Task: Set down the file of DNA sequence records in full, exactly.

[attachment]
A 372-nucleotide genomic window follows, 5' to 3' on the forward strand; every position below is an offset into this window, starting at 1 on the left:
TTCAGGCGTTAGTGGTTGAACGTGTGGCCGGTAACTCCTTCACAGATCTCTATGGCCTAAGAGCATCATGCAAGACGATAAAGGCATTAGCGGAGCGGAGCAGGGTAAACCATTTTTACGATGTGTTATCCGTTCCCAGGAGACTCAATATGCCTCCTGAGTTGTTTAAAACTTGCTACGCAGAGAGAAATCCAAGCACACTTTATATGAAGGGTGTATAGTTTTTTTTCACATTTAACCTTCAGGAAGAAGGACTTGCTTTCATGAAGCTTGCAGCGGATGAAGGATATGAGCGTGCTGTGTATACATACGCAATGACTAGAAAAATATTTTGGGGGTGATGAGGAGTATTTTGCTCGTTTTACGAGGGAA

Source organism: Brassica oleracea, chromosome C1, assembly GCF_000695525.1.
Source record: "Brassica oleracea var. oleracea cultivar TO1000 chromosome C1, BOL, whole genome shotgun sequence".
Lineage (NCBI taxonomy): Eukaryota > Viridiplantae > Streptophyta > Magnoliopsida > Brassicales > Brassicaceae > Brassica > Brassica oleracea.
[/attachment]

A 372-nucleotide genomic window follows, 5' to 3' on the forward strand; every position below is an offset into this window, starting at 1 on the left:
TTCAGGCGTTAGTGGTTGAACGTGTGGCCGGTAACTCCTTCACAGATCTCTATGGCCTAAGAGCATCATGCAAGACGATAAAGGCATTAGCGGAGCGGAGCAGGGTAAACCATTTTTACGATGTGTTATCCGTTCCCAGGAGACTCAATATGCCTCCTGAGTTGTTTAAAACTTGCTACGCAGAGAGAAATCCAAGCACACTTTATATGAAGGGTGTATAGTTTTTTTTCACATTTAACCTTCAGGAAGAAGGACTTGCTTTCATGAAGCTTGCAGCGGATGAAGGATATGAGCGTGCTGTGTATACATACGCAATGACTAGAAAAATATTTTGGGGGTGATGAGGAGTATTTTGCTCGTTTTACGAGGGAA

Source organism: Brassica oleracea, chromosome C1, assembly GCF_000695525.1.
Source record: "Brassica oleracea var. oleracea cultivar TO1000 chromosome C1, BOL, whole genome shotgun sequence".
Lineage (NCBI taxonomy): Eukaryota > Viridiplantae > Streptophyta > Magnoliopsida > Brassicales > Brassicaceae > Brassica > Brassica oleracea.